• an excessive amount of work
• a mental high
• intense concentration for long periods
• conflicting demands
• a task often interrupted
• a hectic work
• lack of time to do the work
• work very fast
• the often idle, waiting for the others.
The decision latitude, which includes both the skills and leeway.
Aspects of the work that empower decision concerning the possibility of:
• make decisions independently
• decide how to do its job
• have influence at work.
Aspects of work that promote the use of skills include the ability to:
• develop skills
• learn new things
• Use a high level of qualifications;
• to work varied;
• Use creativity;
• do several different things.
The combination of these two factors can define four types of work situation as reported in Table 1:
According to this model, a mental and physiological tension at work occurs when high psychological demand is accompanied by low decision latitude. Many empirical studies have supported the effect of these constraints on physical health (cardiovascular disease) and mental health (depression and burnout).
Johnson completed the Karasek model by incorporating the issue of human relations in business. A third component has been added to the model to account for the social support of colleagues and superiors who change the association between job strain and the occurrence of health problems by acting as an antidote or protective factor.
Used successfully in many countries and widely disseminated in the scientific community, this model has become an essential reference for those involved in mental health work.
It therefore seems useful to identify factors clearly defined and specific work activity so as to consider strategies to prevent stress. Baker concludes that the success of the research on stress at work will depend on the ability of researchers to demonstrate that stress is not a nebulous emotional experience of the individual, but rather a multifactorial phenomenon determined by the environment, which leads to negative consequences in terms of health.
The transactional model:
To the limitations of traditional research on stress have been largely based on models "antecedent-consequence" or "stimulus-response", he returned to Lazarus and Folkman (1984) have spoken for the first time transactional model) .
According to Lazarus and Folkman, assessing the situation in stages, before responding impulsively, it is clear that the subject, subject to the requirements of its environment, first carried out an assessment of the situation; cognitive, emotional and behavioral. Based on the results of this assessment, the individual will adopt an adaptive strategy that suits him. Lazarus and Folkman (1984) identified three kinds of cognitive assessment:
• Primary evaluation: where the individual asks "Am I in danger? ". Thus, it is a first judgment to determine whether the influence of the situation confronting the well-being of the person is irrelevant, benign, or even positive stress.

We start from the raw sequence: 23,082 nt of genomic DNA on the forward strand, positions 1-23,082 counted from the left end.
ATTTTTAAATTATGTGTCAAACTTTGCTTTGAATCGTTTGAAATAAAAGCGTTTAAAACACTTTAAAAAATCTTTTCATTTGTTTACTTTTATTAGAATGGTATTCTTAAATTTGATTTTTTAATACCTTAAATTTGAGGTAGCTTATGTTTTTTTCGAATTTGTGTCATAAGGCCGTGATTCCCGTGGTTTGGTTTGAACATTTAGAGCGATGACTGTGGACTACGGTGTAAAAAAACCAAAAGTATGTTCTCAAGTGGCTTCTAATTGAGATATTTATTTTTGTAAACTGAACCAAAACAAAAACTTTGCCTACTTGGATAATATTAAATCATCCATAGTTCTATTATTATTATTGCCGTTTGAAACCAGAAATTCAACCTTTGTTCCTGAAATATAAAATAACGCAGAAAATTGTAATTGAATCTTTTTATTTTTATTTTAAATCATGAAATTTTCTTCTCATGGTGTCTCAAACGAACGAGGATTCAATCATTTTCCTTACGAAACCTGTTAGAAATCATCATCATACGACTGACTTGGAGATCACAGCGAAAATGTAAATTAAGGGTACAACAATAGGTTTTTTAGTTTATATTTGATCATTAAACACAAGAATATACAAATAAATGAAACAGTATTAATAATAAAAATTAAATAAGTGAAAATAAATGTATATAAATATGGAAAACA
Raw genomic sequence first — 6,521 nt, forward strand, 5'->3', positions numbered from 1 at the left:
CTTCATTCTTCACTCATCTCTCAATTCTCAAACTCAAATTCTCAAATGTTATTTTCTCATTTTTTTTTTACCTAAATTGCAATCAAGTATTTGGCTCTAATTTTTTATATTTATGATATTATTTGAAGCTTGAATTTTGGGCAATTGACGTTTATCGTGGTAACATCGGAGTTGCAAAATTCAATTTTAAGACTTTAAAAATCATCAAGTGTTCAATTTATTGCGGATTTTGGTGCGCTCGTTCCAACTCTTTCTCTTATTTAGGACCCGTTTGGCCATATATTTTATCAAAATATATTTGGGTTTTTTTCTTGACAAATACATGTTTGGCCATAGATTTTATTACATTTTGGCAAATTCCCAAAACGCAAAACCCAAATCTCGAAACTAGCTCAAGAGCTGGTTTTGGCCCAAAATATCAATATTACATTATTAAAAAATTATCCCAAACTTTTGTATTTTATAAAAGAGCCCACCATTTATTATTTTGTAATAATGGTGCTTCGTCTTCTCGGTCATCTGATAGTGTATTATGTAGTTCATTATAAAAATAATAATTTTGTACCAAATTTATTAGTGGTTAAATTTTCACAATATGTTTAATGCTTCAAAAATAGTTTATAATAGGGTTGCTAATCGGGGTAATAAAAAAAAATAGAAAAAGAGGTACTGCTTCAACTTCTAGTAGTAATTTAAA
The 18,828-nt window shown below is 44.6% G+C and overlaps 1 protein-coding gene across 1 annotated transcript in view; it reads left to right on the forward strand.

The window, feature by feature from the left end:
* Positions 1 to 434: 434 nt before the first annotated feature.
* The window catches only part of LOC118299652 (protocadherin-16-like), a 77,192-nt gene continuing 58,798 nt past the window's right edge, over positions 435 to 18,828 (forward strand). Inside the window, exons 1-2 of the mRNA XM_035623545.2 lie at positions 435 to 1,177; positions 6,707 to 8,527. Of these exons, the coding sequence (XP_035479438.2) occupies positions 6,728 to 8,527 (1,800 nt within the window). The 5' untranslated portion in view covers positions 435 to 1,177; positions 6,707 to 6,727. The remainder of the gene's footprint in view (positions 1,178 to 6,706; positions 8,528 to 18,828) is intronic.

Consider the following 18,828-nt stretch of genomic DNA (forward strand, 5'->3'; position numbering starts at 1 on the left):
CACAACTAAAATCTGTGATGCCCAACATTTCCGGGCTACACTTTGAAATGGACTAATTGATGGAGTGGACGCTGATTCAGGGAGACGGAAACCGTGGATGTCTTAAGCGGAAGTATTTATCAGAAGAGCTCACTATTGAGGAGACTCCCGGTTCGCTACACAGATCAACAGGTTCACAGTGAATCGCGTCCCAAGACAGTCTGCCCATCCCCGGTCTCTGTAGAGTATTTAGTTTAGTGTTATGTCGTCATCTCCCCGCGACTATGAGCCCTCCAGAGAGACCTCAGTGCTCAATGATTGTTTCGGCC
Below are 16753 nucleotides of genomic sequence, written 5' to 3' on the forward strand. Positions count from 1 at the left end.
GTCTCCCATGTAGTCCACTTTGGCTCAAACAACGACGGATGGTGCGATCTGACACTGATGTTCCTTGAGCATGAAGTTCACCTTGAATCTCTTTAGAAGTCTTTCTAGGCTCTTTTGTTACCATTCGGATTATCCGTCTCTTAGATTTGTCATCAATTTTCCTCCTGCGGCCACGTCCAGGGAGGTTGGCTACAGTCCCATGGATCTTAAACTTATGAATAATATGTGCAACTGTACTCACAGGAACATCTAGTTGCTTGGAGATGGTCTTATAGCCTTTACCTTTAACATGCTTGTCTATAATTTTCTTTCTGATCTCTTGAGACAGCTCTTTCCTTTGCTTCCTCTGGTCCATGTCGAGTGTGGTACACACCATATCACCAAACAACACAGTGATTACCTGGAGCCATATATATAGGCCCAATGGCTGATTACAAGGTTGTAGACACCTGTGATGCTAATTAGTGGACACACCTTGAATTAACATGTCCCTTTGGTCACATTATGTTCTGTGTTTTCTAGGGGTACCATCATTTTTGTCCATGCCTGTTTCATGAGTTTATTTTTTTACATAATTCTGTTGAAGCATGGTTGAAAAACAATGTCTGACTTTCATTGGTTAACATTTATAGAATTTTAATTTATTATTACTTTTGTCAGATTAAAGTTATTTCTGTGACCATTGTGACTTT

• Evaluation secondary that identifies possible solutions. It is a complex evaluation process that considers all options "coping" available, the probability that option "coping" given result or not the expected results. In this sense, the process of assessing the situation is similar to that used in problem solving.
Primary and secondary assessments interact with each other to determine the degree of stress.
• Revaluation: for a change in the initial assessment based on the input of new information environment or the person itself. Sometimes this revaluation result of an effort to adapt, it took the name of "revaluation defensive."
Once the subject has completed its assessment of the situation of confrontation, it's time to choose one of the coping strategies. Adaptive strategies have two main functions: to control or change the issue that causes stress in the environment (adaptation strategy focused on the problem), or regulate the emotional response to the problem (coping strategy focused on emotion) These two strategies influence each other in a given situation of confrontation.
Individual factors and others related to the specificity of the situation will have a considerable influence on the assessment of the situation and the coping strategies used.
On the one hand, at the individual, it may, in particular, include the commitment and beliefs that reflect what is important to individuals and determine how they evaluate what is happening and what is about to occur.
On the other hand, some formal properties of the work situation may also influence the evaluation process. It is, for example, the novelty of the event, its ambiguity or uncertainty.
Temporal factors must also be taken into account: the imminence, the duration of the situation of confrontation. Most research over time have been influenced by the concept of "General adaptation syndrome" of Selye (1956), including a response to an alarm, resistance phase and a phase of exhaustion. One can also consider the aspect repetitive confrontational over time, can cause particular coping strategies early.